“Most of you who think this was some sort of brilliant move or something don’t understand the difference between a book audience and a TV audience,” argued EW reader Tamcamry. “TV audiences need to invest in characters."

    Is this person implying that book readers don't get emotionally invested in the characters in their favourite books? I would argue that book readers are even more invested, because reading, to me, requires a greater level of intellectualism on the part of the reader. Between visualising the characters and the settings, you construct a whole little world in your head, rather than being spoon-fed someone else's interpretation.

    Daisy-Boo, I think you've nailed it when you say "I think I'm even more emotionally invested in them because I so desperately want the ones I like to live."
  14.  
    Mesanna

    Mesanna Glad to be Geek

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  15.  
    digs

    digs Thicker than water

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    Re: "TV Fan's" Backlash

    That is a great article Mesanna. This bit especially rang true:

  16.  
    Vladd67

    Vladd67 Stake Holder

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    Re: "TV Fan's" Backlash

    I liked the last line
    Unfortunately with many TV viewers there is fat chance of that happening.
  17.  
    svalbard

    svalbard New Member

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    Re: "TV Fan's" Backlash

    A number of my friends who have not read the books, but are avid fan's of the TV series,were gutted when Ned lost his head. Yet, they could understand it and the way the series has gone so far, it felt right to them.

    The downside is that I am getting bombarded with questions along the lines of 'Will such and such a character make it?' None of them have threatened to leave the show.
  18.  
    Boaz

    Boaz Thaphireth!

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    Re: "TV Fan's" Backlash

    Warning... A Game of Thrones and The Princess Bride SPOILERS ahead!

    Tezz, thanks for the thread. My friends and I have been debating since January whether the series will be able to survive Eddard Stark. I've wanted to talk to you all about this, but I was unwilling to start this thread without spoiling the story before episode nine.

    From the linked article from examiner.com in the OP:

    I think that the readers of the books understand very well the difference between the two.

    Personally, I've watched every episode of AGOT, LOST, Cheers, M*A*S*H (I think), Veronica Mars (admittedly, a guilty pleasure), and Life. I've seen at least half (if not almost all) of Legend of the Seeker, Spartacus: Blood and Sand, ROME, The Sopranos, True Blood, and Law and Order. And... I must have seen upwards of thirty thousand sporting events on TV.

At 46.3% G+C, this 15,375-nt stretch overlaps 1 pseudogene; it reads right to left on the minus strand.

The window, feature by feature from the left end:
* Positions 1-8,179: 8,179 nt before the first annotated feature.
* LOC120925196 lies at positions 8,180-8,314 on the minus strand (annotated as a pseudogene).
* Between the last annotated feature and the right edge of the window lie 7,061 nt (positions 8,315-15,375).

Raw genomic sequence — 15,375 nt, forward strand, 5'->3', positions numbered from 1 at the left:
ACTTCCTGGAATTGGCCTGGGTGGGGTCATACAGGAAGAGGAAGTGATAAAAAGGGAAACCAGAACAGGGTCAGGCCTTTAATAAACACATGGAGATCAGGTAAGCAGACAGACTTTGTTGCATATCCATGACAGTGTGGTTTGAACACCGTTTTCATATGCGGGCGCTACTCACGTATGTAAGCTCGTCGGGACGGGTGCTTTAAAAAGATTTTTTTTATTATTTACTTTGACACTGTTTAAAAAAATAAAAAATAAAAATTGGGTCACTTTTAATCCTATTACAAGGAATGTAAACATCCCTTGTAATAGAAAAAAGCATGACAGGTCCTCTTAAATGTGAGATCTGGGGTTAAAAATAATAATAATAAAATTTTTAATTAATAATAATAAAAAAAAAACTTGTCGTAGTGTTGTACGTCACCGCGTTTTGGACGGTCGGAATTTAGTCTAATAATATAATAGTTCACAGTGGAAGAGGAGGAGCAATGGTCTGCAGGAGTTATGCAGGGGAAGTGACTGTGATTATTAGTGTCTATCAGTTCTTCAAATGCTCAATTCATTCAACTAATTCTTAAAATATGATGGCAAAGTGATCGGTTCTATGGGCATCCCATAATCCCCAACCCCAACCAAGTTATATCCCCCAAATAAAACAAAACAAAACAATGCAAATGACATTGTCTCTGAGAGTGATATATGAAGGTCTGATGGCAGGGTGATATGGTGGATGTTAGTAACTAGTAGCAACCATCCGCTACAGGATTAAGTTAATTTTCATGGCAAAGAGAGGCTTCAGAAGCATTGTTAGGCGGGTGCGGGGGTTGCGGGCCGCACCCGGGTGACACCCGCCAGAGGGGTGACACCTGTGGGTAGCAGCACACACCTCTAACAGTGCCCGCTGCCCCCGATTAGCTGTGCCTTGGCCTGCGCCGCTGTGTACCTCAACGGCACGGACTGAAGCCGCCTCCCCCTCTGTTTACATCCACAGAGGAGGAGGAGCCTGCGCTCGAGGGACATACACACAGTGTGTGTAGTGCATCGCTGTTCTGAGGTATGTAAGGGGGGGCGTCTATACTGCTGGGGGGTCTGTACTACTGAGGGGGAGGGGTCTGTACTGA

I understand about becoming emotionally invested in characters. But is emotional all there is? What about time? AGOT in ten episodes, including the repeated credits, total about nine hours and ten minutes. Reading AGOT takes each reader a different amount of time, but it's probably eighteen hours, on average. The investment in time is definitely more for the reader than the viewer.

    Here's an analogy: People always talk about spending qualtity time together... especially with their children. I think this is a fallacy. Mandating quality time can be done, but with irregularity. Other peoples emotions should not always be forced into another person's desires. To get quality time with loved ones, a person needs to spend a large quantity of time. Teachable moments can be created, but most times they just happen. One does not know when a child or lover will be hurting... and that time of comfort cannot just be made up later. Time investment is emotional investment. I think this can be transferred to reading versus viewing.

    After fifteen chapters out of the first fifty-nine in AGOT, all readers are invested in Eddard. We've read about his love for Catelyn. We've read of his love for his children. We've read about his loyalty to his friends. We've read of his unwillingness to sully his family name and his honor. And we've read much about his memories and dreams of his father, brother, and sister. I've not yet seen or heard mention of Lyanna on the show except for Robert's visit to her tomb. What do viewers know of "Promise me, Ned"? What do they know of the woman in the bed of blood and roses? What do viewers know about the quarrel between Eddard and Robert after the sack of King's Landing? What do they know of the Sword of the Morning, the White Bull, and Ser Oswell Whent? What do they know of Howland Reed? What do they know of Eddard's silent promises to tell Sansa and Jon about his decisions? What do they know of his faithfulness to Catelyn in turning down Cersei's sexual favors?